Write Novel's First Line To Guarantee Sales
Start your writing with conflict if you want to guarantee sales, grab an agent or publisher, get paid a big advance. Your protagonist wants something and your antagonist wants to block it. If you want to be the publisher’s star-of-the-month, just hand out a strong dose of conflict right up front. Bold like. Then, they’re wrapped up in your story and it’s too late for them to escape. Trust me, readers, agents and publishers are going to consider writing with a strong dose of conflict as good fortune for their company.
Readers will not want to put it down. The big boys just might pat you on the head and pay you a six-figure advance. As conflict is so essential to good writing, whether it’s fiction, or nonfiction, children’s books or memoir, it will aid your attention-getting cause. I suggest you start practicing the art of writing conflict right now for your openings. Read the examples and write your own: · James walked in ready to crash and that’s when he saw the monster.
(Antagonist wants to take protagonist's calm time away) · When I walked in, Emily had on my favorite blouse I was going to wear tonight. She stood there trying to apologize for tearing it.(Antagonist has blocked protagonist from wearing her favorite blouse tonight.) · Jimmy worked ten hours at ten dollars an hour, and now John was saying he was worthless, he wasn’t going to pay. (John wants to take Jimmy’s earning away). The sentences are off the top of my head and I don’t consider them profound or anything. But remember, my job is to make all of the big, foreign sounding things simple. My sentences clearly show characters in conflict. You can “feel” the tension. Your protagonist wants something and your antagonist wants to take it away.
Your antagonist may not even be a person. It may be a rock against the door, keeping your protagonist from escaping the bad guy. In my novel, The Mayor’s Wife Wore Sapphires, the mayor’s young wife wants to change the image of an inner city by making it the Black Camelot; her antagonists want to destroy the incubator idea that could make that happen. It is conflict that grabs the reader’s attention. Eighty percent of all readers continue to read because of conflict. If there is no conflict, the story lies flat on the page, it falls apart and loses the reader’s interest. It’s yawning-kind-of dull. When conflict is present, readers perk up and wade through bad syntax, misspelled words, structure flaws, and bland dialogue to find out how the conflict ends. I’m not suggesting that you neglect any part of the writing craft, though. It’s just that conflict is one of the strongest elements of good writing, and all too often we lose the reader’s attention because we neglect that writing tool.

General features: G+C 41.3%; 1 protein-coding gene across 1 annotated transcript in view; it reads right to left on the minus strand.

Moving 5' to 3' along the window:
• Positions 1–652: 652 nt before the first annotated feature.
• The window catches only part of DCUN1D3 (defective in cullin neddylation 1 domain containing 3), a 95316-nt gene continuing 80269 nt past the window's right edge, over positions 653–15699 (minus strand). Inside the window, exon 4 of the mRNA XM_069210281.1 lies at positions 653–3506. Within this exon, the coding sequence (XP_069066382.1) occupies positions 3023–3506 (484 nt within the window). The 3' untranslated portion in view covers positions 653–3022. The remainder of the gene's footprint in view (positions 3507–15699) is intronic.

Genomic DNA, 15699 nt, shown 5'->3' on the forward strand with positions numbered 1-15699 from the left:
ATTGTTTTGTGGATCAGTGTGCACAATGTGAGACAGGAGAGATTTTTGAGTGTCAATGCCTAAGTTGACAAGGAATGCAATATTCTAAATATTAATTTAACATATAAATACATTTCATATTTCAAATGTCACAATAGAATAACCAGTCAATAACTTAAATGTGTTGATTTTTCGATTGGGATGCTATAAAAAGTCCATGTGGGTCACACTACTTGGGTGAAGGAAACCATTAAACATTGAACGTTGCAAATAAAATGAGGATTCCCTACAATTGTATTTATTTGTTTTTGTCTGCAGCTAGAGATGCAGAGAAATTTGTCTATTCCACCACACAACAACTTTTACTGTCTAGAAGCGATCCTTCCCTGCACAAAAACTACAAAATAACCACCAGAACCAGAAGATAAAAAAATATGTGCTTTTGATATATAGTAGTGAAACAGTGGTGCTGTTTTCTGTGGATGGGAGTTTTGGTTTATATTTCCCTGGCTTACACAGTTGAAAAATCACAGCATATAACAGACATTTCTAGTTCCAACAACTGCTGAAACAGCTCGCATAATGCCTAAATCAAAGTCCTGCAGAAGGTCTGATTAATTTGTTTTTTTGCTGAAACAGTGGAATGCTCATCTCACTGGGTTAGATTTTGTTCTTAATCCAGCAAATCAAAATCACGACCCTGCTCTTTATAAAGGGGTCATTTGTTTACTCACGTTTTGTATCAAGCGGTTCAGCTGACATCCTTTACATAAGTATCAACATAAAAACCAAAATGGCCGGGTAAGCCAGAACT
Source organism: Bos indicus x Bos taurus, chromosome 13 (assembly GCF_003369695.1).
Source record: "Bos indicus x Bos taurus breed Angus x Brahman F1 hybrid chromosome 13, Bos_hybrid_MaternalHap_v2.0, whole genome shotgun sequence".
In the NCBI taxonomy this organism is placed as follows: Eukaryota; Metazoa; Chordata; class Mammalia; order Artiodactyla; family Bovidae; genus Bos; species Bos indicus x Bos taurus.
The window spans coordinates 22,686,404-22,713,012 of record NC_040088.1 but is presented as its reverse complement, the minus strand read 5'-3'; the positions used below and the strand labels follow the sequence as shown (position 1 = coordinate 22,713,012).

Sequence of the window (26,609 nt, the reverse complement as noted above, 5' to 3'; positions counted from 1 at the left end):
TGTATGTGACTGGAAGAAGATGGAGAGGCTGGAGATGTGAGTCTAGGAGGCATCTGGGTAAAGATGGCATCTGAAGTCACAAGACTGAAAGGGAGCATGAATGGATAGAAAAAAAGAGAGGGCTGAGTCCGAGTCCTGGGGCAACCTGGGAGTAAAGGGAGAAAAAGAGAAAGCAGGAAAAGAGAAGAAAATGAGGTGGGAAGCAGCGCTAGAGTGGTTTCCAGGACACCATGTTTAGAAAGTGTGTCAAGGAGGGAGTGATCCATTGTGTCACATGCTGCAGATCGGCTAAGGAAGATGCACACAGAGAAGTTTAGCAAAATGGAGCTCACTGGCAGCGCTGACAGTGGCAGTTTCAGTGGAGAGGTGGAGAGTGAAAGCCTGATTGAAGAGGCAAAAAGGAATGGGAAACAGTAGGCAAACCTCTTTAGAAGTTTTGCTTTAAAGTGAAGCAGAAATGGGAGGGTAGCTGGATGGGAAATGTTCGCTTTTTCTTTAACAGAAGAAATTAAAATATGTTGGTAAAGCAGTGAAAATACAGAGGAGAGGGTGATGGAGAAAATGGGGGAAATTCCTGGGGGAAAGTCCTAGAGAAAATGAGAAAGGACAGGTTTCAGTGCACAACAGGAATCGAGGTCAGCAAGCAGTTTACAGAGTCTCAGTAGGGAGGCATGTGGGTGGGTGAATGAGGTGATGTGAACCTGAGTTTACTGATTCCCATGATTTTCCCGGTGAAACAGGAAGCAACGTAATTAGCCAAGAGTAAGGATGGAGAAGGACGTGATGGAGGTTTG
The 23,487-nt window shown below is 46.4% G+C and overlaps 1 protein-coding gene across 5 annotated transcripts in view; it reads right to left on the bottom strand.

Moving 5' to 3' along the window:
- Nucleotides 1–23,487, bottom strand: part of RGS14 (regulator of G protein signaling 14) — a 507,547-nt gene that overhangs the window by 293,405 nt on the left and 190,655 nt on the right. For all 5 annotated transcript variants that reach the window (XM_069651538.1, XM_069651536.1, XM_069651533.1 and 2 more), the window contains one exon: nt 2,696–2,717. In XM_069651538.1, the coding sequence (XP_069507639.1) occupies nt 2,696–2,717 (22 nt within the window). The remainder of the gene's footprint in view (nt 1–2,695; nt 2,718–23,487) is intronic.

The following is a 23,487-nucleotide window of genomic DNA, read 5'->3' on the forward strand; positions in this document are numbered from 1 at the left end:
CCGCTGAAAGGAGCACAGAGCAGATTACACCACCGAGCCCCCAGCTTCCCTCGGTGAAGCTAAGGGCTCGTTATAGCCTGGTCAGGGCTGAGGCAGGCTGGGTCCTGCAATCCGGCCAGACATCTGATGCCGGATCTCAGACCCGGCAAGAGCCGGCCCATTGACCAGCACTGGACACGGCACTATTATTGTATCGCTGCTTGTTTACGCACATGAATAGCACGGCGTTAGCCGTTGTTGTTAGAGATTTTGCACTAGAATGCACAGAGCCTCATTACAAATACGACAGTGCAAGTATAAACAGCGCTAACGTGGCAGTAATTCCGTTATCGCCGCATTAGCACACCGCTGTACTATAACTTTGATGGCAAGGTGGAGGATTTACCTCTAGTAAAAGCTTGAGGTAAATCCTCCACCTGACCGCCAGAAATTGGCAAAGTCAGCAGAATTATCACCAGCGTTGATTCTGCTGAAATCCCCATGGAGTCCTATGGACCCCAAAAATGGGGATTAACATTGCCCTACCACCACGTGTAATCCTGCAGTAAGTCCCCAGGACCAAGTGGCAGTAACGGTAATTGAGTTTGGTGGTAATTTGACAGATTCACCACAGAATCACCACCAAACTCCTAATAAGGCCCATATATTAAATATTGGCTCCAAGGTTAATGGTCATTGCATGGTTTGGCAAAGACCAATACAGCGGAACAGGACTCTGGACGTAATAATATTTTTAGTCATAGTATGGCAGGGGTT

So, when you want to grab an editor, an agent, or a publisher’s favor, just allow them to feast on gripping conflict from the very first line and see your story rises through the slush pile to increased sales. In the Mayor’s Wife Wore Sapphires, the story opens with two unknown characters, whispering in what seems like a clandestine place. The host balls the newspaper in rage and throws it on the dark wood table. We see that it states: Council Upset Rumored. Now the guest thrust his head out of the shadows and says that “In my country, his kind disappears without a trace.” He wants to take out the mayor; his opposition wants to fix the situation before the council meeting. In The End Justifies The Means, the protagonist, Jalen, is trying to sleep; his mother and father are having a violent argument. He wants them to stop it; they get louder. In the Color Purple, Celie’s baby is happy for giving birth to her baby; the antagonist, her father, is taking the baby to give her away. She is screaming, “No!” The father is already gone.
Agents and publishers are trained to recognize conflict, and they look for it. So take advantage of that now. Write conflict in your first line for practice. THE END.
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